To appreciate the bold vision of our artist, let’s look at examples of more traditional images of the celestial spheres from the Middle Ages; most of these images are nested, egg-like models.
The Earth within seven celestial spheres, from Bede, De natura rerum, late 11th century, Oxford, Bodleian Library, MS Canon. Misc. 560, f. 23
A simplified version of the celestial spheres can be seen in an image of biblical creation, “The Creation of the World” in the Stammheim Missal, made in Hildesheim, Germany, sometime in the 1170s.
The Creation of the World in the Stammheim Missal, Hildesheim, Germany, probably 1170s; Los Angeles, J. Paul Getty Museum, MS 64, f. 10v
One image that also departs from the “usual” is by Hildegard of Bingen (1098-1179) (this will not surprise anyone familiar with Hildegard’s amazingly creative thought and imagery). Her famous image “The Universe” – commonly known as the “Cosmic Egg” –combines previous creation images and the imagery of celestial spheres into a fiery vision of a post-Lapsarian cosmos (meaning the universe as it is after the fall of man).
Scivias was Hildegard of Bingen’s first, and perhaps the most famous of her writings. Scivias, (“Know the Ways”) describes 26 of Hildegard’s most vivid visions. It is renowned for its 35 astonishing and unusual images. Today, the Vatican contains a copy of Hildegard's Scivias from the convent she founded in Rupertsberg, (Vatican Library, MS Pal. lat 311).
The image in the William of Auvergne manuscript is, in fact, strikingly similar to the visual interpretation presented by the “Cosmic Egg,” but diverges in the composition of the celestial and earthly realms. Close to the sentiment of the “Cosmic Egg,” yet still borrowing the orderly structure of the celestial sphere, the De universo image reads from top to bottom. It begins with the heavenly domain then presents a golden comet-like streaked firmament. Following this is a series of nine deep blue spheres (labeled “mobile”), each interspersed with a variety of stars, the sun, with the last presenting a simple crescent moon. Finally, the lowest terrestrial spheres are elemental – fire, air, water, and two green and brown spheres representing earth.
This display from the Metropolitan Museum of Art’s exhibition Jurusalem 1000-1400 suggests another origin for the unusual disk-like shapes found in TM 697’s illumination; the astrolabe. An astrolabe is a tool used for measuring the position of heavenly objects–– the stars, planets, satellites, and other celestial items.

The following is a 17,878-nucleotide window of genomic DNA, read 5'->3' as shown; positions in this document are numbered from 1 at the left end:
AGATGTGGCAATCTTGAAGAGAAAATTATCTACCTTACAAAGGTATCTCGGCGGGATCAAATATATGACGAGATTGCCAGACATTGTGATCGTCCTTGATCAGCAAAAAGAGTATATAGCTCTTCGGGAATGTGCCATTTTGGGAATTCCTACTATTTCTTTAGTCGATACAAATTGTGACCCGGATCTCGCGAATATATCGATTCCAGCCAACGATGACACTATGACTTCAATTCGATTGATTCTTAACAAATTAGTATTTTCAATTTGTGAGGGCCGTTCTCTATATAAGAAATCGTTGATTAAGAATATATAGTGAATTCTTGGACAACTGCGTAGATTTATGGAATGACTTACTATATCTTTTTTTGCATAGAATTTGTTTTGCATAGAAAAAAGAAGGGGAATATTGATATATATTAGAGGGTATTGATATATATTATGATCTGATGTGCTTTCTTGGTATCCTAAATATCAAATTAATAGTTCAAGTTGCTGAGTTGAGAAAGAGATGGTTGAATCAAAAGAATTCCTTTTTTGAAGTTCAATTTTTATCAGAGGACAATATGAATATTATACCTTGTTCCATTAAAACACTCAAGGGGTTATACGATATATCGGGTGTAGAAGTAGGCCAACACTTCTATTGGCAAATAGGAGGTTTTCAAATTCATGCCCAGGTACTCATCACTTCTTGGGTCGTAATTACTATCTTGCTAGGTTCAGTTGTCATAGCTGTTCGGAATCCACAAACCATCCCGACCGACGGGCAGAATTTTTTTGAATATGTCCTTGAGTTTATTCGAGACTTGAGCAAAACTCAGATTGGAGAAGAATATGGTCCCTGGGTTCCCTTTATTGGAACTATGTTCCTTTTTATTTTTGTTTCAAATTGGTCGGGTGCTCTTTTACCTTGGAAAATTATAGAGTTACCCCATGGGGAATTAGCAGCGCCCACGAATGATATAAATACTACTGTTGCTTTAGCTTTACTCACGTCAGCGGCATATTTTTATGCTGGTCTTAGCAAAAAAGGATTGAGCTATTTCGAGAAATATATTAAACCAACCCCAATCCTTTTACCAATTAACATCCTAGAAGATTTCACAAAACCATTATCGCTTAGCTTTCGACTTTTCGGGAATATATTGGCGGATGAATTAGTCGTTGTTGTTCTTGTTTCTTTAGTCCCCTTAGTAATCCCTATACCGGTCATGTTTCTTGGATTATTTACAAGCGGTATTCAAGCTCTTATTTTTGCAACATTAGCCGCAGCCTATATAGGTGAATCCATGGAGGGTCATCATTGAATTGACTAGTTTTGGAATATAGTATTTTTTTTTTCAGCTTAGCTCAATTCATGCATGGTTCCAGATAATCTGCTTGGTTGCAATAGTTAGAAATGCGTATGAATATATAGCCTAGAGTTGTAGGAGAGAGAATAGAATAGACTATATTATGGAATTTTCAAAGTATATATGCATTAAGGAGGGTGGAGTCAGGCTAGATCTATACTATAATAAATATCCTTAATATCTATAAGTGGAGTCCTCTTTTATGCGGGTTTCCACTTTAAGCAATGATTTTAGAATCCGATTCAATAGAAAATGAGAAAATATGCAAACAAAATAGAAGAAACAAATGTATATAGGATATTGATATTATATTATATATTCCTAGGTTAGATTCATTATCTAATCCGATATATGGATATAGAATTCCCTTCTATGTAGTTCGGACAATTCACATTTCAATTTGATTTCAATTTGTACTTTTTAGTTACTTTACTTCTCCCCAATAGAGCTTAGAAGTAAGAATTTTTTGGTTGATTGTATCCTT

There are many fascinating elements to the imagery used in the elemental spheres. Simple, licking flames wave red against an orange ground in the fire (ignis) circle.
Then two immaculately rendered flies grace the air (aer) sphere, allowing the latticed paper below to show through.
On a greenish ground, water (aqua) is characterized by a drawing of two leaping fish and curled, swirling forms.
The two lowest unlabeled circles clearly represent a large tree surrounded by shrubs. The division of “earth” into two circles perhaps incites the viewer to consider the element of earth separately from the earthly realm.
This painting is strange not only for its inclusion in a theological treatise, but also for its unusual depiction of the celestial spheres. The illumination betrays a decidedly material, physical understanding of the celestial spheres which are rendered like layered coins or the disks of an astrolabe. This vertical, stacked composition cleanly breaks with the traditions of all other medieval celestial sphere depictions.
The artist who illuminated Hildegard of Bingen’s Scivias is remembered and praised for the radical interpretations of her equally profound texts. In William of Auvergne’s De universo (TM 697), we find an extraordinary, but unknown and previously uncelebrated artist whose talent and creativity rival the interpretive power of the Scivias artist. We do not know who decided to include the unique painting of the layered spheres of the universe at the beginning of this manuscript. We do know, however, that its first owner was Philippus Barbarycus of Venice, a member of the Papal Curia, who was active in humanist circles in Rome. Could it have been his decision to illustrate the celestial spheres at the beginning of our manuscript? It seems quite likely.
You can now receive periodic blog post updates by submitting your email up above in “Follow Us.”